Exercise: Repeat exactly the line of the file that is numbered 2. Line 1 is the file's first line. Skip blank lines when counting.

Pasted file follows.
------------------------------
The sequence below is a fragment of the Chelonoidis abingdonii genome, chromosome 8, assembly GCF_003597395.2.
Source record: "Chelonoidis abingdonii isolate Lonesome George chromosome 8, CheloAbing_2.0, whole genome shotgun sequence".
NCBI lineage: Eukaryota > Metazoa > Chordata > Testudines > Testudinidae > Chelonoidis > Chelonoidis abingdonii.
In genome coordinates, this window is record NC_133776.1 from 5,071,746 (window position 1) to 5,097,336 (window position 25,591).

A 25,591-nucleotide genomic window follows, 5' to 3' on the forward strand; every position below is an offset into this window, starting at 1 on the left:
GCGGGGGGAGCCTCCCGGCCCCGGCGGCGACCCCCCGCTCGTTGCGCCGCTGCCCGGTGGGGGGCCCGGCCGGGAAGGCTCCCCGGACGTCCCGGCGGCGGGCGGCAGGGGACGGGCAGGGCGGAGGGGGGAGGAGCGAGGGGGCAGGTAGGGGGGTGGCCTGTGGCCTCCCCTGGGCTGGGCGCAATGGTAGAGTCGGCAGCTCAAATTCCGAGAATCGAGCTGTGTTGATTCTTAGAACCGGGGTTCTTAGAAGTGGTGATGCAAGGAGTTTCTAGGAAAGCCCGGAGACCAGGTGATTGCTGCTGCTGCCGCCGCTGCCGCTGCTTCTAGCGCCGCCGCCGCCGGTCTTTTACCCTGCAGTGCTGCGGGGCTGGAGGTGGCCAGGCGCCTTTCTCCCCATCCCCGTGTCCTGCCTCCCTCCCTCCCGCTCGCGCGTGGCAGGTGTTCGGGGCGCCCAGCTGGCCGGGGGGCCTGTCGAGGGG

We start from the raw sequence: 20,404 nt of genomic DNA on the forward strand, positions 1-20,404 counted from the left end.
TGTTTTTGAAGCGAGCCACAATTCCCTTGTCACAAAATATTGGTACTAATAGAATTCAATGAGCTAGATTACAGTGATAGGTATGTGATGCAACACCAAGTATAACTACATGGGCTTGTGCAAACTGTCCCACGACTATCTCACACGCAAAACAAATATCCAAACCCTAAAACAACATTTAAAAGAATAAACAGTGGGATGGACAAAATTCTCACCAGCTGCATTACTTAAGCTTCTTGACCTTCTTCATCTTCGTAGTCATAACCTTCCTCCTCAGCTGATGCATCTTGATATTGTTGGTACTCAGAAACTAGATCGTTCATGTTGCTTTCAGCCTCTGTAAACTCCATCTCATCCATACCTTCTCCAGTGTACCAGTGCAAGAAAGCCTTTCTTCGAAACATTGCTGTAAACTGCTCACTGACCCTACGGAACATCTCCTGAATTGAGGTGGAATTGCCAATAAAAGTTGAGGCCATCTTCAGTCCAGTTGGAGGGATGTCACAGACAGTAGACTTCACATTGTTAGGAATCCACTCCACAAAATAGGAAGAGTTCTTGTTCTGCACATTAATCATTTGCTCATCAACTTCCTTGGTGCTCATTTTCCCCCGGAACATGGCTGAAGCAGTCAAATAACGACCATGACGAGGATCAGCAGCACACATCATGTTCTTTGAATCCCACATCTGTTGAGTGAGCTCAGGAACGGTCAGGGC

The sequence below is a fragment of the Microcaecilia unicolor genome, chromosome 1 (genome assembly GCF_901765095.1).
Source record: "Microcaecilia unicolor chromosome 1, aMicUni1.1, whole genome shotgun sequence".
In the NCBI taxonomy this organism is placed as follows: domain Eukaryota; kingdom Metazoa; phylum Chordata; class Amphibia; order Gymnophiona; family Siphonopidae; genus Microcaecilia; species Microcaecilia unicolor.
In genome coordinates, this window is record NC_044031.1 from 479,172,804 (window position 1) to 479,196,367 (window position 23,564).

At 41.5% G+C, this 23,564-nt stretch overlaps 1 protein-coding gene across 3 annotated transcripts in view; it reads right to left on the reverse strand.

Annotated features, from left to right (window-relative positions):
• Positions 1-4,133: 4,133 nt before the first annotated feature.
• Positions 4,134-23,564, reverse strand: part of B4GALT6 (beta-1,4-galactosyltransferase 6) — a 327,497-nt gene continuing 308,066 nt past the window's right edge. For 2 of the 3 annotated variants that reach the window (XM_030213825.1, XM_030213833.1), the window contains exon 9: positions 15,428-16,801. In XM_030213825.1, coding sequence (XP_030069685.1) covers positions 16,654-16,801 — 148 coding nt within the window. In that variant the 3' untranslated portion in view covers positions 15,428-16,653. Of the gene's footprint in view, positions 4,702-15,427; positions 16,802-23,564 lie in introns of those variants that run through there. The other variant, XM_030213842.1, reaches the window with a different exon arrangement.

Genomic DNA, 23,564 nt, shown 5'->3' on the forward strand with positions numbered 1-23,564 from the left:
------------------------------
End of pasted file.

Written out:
Source record: "Chelonoidis abingdonii isolate Lonesome George chromosome 8, CheloAbing_2.0, whole genome shotgun sequence".